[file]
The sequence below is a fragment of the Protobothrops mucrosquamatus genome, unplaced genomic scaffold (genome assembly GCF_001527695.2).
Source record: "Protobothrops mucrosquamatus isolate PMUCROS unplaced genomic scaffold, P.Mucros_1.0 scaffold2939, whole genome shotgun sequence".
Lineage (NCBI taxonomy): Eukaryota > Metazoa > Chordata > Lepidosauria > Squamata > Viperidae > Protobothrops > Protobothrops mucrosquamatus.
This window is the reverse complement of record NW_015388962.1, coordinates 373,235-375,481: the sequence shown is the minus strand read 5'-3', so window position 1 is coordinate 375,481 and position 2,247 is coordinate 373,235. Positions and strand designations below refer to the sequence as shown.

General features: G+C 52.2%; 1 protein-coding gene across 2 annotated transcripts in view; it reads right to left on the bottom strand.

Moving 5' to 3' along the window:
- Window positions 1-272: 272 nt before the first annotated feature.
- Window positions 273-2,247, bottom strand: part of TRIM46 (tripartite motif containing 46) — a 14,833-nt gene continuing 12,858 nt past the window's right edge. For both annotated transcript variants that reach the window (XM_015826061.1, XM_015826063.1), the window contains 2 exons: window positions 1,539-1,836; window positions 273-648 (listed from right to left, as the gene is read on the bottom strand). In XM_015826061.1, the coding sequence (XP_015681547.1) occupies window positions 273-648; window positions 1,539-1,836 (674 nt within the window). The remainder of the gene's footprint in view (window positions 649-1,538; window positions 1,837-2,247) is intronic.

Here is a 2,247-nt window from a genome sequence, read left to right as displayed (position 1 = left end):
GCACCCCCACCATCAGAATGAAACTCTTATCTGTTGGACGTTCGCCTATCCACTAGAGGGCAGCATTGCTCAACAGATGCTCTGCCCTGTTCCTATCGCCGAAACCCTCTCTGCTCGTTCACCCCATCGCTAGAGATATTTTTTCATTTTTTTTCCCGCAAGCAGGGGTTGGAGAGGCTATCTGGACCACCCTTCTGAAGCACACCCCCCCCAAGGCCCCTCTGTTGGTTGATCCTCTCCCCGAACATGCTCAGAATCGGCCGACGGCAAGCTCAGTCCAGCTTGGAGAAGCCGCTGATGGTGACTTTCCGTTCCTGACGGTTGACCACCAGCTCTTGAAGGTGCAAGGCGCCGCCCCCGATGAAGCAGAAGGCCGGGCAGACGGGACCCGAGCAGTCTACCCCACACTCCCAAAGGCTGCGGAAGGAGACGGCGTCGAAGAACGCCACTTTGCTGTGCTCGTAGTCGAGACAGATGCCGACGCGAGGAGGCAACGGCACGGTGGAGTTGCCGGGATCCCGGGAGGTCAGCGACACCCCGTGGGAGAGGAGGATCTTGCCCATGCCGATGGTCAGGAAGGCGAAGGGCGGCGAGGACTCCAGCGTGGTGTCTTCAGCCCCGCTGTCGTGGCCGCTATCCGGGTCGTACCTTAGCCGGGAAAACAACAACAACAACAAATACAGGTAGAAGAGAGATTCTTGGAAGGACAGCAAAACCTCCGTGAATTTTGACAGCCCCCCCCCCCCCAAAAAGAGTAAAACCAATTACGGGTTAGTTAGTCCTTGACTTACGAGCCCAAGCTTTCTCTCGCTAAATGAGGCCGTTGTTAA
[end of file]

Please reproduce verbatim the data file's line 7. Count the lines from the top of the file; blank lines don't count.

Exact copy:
- Window positions 1-272: 272 nt before the first annotated feature.